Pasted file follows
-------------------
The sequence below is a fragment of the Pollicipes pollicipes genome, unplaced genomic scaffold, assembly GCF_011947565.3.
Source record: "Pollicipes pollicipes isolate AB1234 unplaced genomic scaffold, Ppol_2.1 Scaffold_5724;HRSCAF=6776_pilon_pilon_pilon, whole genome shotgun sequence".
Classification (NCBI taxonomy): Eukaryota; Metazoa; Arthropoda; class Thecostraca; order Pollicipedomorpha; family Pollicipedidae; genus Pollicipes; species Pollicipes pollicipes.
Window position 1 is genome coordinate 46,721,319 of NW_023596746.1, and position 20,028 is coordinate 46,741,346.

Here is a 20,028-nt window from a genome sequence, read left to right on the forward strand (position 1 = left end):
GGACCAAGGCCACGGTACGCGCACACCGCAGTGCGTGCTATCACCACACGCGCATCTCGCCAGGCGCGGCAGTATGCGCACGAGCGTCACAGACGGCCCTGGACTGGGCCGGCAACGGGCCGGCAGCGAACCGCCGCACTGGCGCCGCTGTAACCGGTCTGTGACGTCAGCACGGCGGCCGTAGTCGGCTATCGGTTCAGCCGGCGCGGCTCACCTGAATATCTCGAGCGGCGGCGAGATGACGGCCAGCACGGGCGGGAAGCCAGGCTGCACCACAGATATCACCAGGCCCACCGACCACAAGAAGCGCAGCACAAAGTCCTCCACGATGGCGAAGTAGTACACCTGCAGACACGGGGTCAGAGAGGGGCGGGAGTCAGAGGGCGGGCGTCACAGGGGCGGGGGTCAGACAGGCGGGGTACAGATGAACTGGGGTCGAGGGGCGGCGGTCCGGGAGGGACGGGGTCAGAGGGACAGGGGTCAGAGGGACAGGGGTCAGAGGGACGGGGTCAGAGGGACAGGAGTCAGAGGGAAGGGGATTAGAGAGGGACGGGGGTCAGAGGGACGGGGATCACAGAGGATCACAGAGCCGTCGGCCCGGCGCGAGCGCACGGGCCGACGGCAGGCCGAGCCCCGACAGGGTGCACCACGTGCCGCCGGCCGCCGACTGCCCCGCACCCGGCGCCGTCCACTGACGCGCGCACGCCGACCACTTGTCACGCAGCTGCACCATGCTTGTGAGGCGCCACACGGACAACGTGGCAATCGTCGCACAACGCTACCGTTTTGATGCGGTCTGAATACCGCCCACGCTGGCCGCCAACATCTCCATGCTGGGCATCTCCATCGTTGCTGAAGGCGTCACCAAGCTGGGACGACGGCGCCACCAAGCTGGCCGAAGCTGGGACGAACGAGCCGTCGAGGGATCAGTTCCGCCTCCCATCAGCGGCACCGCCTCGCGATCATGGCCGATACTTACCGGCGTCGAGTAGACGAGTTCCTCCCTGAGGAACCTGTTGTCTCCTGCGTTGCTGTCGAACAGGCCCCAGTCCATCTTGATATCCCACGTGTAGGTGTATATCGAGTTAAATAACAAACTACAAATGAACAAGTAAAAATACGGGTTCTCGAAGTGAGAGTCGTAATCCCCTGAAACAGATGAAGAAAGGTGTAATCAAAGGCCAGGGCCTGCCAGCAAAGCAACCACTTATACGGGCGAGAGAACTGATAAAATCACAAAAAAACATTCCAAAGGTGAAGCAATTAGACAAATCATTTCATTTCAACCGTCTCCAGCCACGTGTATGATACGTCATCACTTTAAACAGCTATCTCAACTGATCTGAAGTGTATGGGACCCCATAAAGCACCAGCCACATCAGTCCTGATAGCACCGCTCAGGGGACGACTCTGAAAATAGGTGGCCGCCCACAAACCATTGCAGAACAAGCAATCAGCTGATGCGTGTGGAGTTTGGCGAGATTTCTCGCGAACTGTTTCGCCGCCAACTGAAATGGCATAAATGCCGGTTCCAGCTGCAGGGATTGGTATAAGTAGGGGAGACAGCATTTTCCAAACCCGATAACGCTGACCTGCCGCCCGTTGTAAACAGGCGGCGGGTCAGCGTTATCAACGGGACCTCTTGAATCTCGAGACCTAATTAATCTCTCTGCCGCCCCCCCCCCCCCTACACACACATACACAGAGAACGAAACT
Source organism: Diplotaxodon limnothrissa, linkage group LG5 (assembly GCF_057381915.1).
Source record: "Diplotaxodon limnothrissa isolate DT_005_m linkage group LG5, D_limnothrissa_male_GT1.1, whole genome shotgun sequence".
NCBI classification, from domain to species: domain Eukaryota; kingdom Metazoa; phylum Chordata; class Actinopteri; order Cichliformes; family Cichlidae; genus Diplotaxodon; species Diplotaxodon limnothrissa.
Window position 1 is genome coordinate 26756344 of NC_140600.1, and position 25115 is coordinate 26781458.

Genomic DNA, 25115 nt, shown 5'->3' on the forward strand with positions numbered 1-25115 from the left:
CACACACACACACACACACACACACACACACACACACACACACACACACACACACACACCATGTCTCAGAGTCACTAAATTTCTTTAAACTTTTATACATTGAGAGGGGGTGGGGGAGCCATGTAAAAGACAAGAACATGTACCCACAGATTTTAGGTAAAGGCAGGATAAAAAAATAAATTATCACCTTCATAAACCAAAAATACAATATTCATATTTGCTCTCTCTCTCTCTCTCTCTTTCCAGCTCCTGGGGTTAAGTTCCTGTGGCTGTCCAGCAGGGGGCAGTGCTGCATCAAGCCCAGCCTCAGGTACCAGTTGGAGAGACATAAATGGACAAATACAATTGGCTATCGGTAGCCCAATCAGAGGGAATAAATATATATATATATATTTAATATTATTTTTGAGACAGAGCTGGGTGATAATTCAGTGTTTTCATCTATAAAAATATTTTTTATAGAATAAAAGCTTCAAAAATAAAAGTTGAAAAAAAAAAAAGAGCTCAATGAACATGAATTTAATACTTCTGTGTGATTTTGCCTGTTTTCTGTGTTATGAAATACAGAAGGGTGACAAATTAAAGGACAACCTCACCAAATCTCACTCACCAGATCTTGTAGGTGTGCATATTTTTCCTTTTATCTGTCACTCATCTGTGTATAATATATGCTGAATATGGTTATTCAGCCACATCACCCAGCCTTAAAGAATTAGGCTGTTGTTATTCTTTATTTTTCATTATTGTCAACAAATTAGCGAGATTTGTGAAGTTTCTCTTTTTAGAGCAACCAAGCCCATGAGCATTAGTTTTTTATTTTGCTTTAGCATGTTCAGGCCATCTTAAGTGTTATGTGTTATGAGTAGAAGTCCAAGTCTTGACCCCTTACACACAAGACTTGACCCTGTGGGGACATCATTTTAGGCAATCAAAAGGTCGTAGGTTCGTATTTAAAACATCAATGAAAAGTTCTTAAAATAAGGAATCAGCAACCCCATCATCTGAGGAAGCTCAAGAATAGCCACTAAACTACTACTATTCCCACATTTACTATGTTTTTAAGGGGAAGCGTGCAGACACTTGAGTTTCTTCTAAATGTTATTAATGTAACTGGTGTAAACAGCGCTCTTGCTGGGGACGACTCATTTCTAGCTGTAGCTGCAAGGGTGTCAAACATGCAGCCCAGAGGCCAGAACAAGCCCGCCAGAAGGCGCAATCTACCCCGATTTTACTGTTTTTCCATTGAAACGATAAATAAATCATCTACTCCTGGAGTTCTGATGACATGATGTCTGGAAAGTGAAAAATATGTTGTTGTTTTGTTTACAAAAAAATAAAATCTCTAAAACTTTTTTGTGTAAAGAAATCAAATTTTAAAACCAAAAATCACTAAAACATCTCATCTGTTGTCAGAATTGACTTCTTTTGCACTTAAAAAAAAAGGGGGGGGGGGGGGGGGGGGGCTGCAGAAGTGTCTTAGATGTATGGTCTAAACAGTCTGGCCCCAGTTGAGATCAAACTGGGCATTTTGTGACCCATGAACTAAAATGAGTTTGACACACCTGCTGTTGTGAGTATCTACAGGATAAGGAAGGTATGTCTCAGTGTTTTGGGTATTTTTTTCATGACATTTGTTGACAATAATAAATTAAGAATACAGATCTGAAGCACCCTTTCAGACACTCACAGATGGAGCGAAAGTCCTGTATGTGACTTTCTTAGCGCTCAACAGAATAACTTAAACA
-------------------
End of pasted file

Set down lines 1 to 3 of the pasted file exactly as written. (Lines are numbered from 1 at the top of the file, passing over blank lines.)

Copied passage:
The sequence below is a fragment of the Pollicipes pollicipes genome, unplaced genomic scaffold, assembly GCF_011947565.3.
Source record: "Pollicipes pollicipes isolate AB1234 unplaced genomic scaffold, Ppol_2.1 Scaffold_5724;HRSCAF=6776_pilon_pilon_pilon, whole genome shotgun sequence".
Classification (NCBI taxonomy): Eukaryota; Metazoa; Arthropoda; class Thecostraca; order Pollicipedomorpha; family Pollicipedidae; genus Pollicipes; species Pollicipes pollicipes.